The Czechoslovak Review/Volume 3/General Štefanik
Of the triumvirate who headed the Czechoslovak revolution abroad for three years one has already departed. General Milan Rostislav Štefanik, vicepresident of the Czechoslovak National Council from 1915 to 1918, and minister of war of the Czechoslovak Republic since November, 1918, was killed in an aeroplane accident on May 4. In him the Czechoslovaks lost a brave soldier, a great patriot, a talented diplomat, as well as a most romantic character.
Štefanik was born 39 years ago in the small Slovak village of Košarisk in the county of Nitra. His father was Protestant minister and was able to give Milan thorough schooling. Like all Slovak boys Štefanik had to study in Magyar schools, but after he completed his arts course he went to the University of Prague, where he was granted the degree of doctor of philosophy in 1904. He was a mathematician who decided to become an astronomer. Immediately after graduating in Prague Štefanik went to Paris and became assistant to Janssen in the observatory of Meudon. In 1905 and 1906 he was in charge of observation work on Mont Blanc, and later he visited Spain, Central Asia, Algiers and Sahara to watch various eclipses from points where they were best visible. In 1910 he passed through the United States on his way to the Tahiti Islands to watch Halley’s comet, and on that occasion Štefanik first got acquainted with his countrymen in America. When he was not traveling to the ends of the earth, he made his headquarters in Paris, where his reputation of savant and his wonderful tact gained him admission into the important social and political circles. He received prices from the French Academy and the cross of the Legion of Honor from the French government; and what is even more unusual in France, he was admitted to French citizenship.
When war broke out, Dr. Štefanik was traveling in the interests of science in Morocco. He came back at once and entered the French army as a private; soon he was transferred to the aviation corps and as a distinguished pilot rendered great services to France in the battles of Arras in the spring of 1915. In the summer of that year he established metereological stations along the French front. Just before Mackensen’s invasion of Serbia Štefanik was sent to Russia to serve there as an aviator, but when he was passing through Serbia, Bulgaria declared war and he was prevented from reaching Russia. He served therefore with the Serbian forces, followed them in their retreat and finally landed with his aeroplane in Valona.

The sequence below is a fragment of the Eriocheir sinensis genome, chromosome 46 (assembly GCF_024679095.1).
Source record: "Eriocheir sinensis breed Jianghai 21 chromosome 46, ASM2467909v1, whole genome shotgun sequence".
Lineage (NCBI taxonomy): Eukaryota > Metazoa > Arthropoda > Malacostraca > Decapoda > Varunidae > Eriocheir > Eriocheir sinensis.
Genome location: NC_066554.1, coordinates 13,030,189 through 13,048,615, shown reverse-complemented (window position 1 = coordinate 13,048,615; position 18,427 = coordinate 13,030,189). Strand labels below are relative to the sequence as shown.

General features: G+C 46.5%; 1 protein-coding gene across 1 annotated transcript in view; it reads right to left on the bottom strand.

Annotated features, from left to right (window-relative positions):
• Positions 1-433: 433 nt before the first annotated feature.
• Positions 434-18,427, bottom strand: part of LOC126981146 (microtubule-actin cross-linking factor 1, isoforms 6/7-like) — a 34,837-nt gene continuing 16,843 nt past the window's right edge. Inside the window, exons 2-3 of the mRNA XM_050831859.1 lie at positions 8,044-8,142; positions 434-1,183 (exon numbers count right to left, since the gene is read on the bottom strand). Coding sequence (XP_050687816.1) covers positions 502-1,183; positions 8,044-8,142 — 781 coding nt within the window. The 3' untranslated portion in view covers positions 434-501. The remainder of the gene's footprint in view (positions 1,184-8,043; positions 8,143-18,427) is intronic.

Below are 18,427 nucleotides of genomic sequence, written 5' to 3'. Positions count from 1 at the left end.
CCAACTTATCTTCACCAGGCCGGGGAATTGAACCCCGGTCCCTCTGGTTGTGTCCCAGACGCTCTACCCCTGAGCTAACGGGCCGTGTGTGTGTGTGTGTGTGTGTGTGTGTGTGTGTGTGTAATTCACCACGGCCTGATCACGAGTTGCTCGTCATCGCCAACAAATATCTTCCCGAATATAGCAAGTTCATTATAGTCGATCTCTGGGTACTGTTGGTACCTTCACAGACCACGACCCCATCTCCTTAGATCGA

He returned to Paris in ill health just before Christmas of 1915. His great work both for the Allies and for his own nation began then. Masaryk was already in London, making frequent visits to Paris, where Dr. Edward Beneš was in charge. The French government detached Štefanik from active army duties for which he was now incapacitated, and he devoted all his time to the work of organizing the Czechoslovaks for war on the Central Powers. In the newly established Czechoslovak National Council, the central organ of the revolutionary campaign, Štefanik had the post of vicepresident. While Masaryk remained in London and Beneš in Paris, Štefanik went everywhere. A great part of 1916 was spent in Russia with the aim of creating a Czechoslovak army there out of the prisoners of war; but the obstacles placed in his way by German sympathizers in high places made his task very difficult. The volunteers were there, but few were so fortunate as to secure release from prison camps; only three regiments were formed, scattered in scouting parties all over the southwestern Russian front.
His attention was devoted next to Italy, but there also was a lack of vision in 1916. What Štefanik succeeded in doing was to have Czechoslovak prisoners from Serbia transferred to France; for in France the work of Beneš and Štefanik among the statesmen of Paris was bearing fruit. France was ready to take the radical step of sanctioning a separate Czechoslovak army as one of the allied armies.